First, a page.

Whenever the facts are made known, there is immediate recognition and an expression of the most profound solidarity with the justice of the Palestinian cause and the valiant struggle by the Palestinian people on its behalf. It is an extraordinary thing that Palestine was a central issue this year both during the Porto Alegre anti-globalization meetings as well as during the Davos and Amman meetings, both poles of the world-wide political spectrum. Just because our fellow citizens in this country are fed an atrociously biased diet of ignorance and misrepresentation by the media, when the occupation is never referred to in lurid descriptions of suicide attacks, the apartheid wall 25 feet high, five feet thick, and 350 kilometers long that Israel is building is never even shown on CNN and the networks (or so much as referred to in passing throughout the lifeless prose of the roadmap), and the crimes of war, the gratuitous destruction and humiliation, maiming, house demolitions, agricultural destruction, and death imposed on Palestinian civilians are never shown for the daily, completely routine ordeal that they are, one shouldn’t be surprised that Americans in the main have a very low opinion of Arabs and Palestinians. After all, please remember that all the main organs of the establishment media, from left liberal all the way over to fringe right, are unanimously anti-Arab, anti-Muslim and anti-Palestinian.
Look at the pusillanimity of the media during the buildup to an illegal and unjust war against Iraq, and look at how little coverage there was of the immense damage against Iraqi society done by the sanctions, and how relatively few accounts there were of the immense world-wide outpouring of opinion against the war. Hardly a single journalist except Helen Thomas has taken the administration to task for the outrageous lies and confected “facts” that were spun out about Iraq as an imminent military threat to the US before the war, just as now the same government propagandists, whose cynically invented and manipulated “facts” about WMD are now more or less forgotten or shrugged off as irrelevant, are let off the hook by media heavies in discussing the awful, the literally inexcusable situation for the people of Iraq that the US has now single-handedly and irresponsibly created there. However else one blames Saddam Hussein as a vicious tyrant, which he was, he had provided the people of Iraq with the best infrastructure of services like water, electricity, health, and education of any Arab country. None of this is any longer in place.
It is no wonder, then, with the extraordinary fear of seeming anti-Semitic by criticizing Israel for its daily crimes of war against innocent unarmed Palestinian civilians or criticizing the US government and being called “anti-American” for its illegal war and its dreadfully run military occupation, that the vicious media and government campaign against Arab society, culture, history and mentality that has been led by Neanderthal publicists and Orientalists like Bernard Lewis and Daniel Pipes, has cowed far too many of us into believing that Arabs really are an underdeveloped, incompetent and doomed people, and that with all the failures in democracy and development, Arabs are alone in this world for being retarded, behind the times, unmodernized, and deeply reactionary. Here is where dignity and critical historical thinking must be mobilized to see what is what and to disentangle truth from propaganda.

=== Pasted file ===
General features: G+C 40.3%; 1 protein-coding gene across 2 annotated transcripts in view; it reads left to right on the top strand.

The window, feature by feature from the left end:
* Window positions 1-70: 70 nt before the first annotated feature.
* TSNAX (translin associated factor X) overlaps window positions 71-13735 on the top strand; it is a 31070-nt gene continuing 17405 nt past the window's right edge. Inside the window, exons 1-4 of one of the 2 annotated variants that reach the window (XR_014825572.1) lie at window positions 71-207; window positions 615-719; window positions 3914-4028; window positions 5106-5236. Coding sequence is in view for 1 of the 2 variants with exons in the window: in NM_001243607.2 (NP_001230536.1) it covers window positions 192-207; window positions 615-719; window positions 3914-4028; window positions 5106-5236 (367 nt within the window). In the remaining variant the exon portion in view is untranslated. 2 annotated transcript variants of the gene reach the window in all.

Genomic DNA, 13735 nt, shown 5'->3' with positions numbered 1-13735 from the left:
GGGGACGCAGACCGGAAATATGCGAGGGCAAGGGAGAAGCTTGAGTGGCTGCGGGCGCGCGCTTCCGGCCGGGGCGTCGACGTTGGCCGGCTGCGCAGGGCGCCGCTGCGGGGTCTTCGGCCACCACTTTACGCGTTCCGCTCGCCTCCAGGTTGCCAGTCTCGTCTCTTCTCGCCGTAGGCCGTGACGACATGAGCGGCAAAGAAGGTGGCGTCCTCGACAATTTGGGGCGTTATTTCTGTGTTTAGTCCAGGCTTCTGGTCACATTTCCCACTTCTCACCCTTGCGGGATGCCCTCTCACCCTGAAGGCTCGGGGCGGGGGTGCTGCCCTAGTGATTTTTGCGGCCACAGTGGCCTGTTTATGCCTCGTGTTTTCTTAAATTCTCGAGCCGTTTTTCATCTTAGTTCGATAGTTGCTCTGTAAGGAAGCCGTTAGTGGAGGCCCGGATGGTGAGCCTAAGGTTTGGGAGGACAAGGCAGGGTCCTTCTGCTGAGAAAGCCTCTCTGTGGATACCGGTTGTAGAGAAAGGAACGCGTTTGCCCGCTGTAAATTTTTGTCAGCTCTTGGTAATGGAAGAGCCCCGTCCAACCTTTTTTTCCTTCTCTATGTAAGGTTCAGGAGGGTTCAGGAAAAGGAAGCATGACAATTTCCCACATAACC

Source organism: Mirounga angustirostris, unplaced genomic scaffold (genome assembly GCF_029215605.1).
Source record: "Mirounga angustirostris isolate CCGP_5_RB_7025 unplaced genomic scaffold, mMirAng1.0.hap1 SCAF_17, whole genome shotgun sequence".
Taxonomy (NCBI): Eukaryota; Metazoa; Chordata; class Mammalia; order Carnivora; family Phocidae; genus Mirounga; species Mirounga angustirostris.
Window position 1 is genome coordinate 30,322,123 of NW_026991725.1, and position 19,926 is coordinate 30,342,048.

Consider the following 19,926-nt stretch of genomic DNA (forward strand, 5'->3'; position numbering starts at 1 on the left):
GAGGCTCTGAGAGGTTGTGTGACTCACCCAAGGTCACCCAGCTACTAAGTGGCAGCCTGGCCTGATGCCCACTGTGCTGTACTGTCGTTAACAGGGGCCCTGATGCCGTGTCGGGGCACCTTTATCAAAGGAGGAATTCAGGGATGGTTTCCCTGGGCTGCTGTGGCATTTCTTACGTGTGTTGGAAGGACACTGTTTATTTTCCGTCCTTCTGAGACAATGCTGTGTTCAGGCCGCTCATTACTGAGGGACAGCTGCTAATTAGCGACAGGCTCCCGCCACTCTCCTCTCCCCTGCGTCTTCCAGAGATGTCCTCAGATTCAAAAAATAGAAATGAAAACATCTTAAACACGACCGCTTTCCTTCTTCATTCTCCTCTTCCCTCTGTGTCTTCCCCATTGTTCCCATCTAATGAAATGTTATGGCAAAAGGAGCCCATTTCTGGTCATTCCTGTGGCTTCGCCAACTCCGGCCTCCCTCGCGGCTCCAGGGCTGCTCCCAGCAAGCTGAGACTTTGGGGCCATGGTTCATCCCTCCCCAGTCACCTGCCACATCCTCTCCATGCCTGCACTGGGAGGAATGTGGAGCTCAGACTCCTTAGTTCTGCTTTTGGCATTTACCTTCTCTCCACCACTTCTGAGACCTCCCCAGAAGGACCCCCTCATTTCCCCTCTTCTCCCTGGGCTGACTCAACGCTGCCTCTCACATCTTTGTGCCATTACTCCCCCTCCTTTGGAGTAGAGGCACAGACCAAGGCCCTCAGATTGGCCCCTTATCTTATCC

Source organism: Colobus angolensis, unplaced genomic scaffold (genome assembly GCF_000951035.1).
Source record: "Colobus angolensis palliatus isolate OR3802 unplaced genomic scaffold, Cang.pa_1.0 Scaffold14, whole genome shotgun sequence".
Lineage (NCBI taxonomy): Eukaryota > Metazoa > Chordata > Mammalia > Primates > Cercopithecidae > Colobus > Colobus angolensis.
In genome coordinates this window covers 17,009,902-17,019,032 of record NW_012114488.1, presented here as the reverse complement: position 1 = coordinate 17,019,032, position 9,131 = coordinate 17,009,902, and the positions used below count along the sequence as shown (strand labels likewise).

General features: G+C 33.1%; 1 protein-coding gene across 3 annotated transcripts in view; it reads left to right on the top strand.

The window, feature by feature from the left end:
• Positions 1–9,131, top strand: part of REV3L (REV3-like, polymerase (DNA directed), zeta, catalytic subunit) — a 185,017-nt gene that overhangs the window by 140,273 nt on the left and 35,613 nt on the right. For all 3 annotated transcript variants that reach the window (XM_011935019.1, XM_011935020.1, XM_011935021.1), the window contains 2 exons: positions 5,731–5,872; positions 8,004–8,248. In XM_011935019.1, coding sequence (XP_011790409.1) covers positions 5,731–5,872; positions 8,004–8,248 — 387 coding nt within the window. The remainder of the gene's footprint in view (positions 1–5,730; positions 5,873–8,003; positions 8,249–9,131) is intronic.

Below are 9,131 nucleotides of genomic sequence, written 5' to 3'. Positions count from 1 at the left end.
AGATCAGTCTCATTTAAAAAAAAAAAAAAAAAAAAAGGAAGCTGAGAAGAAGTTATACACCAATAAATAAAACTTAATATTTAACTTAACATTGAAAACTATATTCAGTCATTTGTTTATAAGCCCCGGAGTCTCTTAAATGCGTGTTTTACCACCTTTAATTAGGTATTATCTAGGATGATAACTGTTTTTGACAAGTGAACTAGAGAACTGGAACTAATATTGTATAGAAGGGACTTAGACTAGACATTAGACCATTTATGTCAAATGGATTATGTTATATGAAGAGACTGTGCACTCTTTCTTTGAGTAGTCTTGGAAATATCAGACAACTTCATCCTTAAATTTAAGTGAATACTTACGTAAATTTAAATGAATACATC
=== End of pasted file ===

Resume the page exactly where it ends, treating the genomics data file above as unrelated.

No one would deny that most Arab countries today are ruled by unpopular regimes and that vast numbers of poor, disadvantaged young Arabs are exposed to the ruthless forms of fundamentalist religion. Yet it is simply a lie to say, as the New York Times regularly does, that Arab societies are totally controlled, and that there is no freedom of opinion, no civil institutions, no functioning social movements for and by the people. Press laws notwithstanding, you can go to downtown Amman today and buy a communist party newspaper as well as an Islamist one; Egypt and Lebanon are full of papers and journals that suggest much more debate and discussion than these societies are given credit for; the satellite channels are bursting with diverse opinions in a dizzying variety; civil institutions are, on many levels having to do with social services, human rights, syndicates, and research institutes, very lively all over the Arab world. A great deal more must be done before we have the appropriate level of democracy, but we are on the way.
Edward Wadie Said was a Palestinian American academic, literary critic and political activist. A professor of literature at Columbia University, he was among the founders of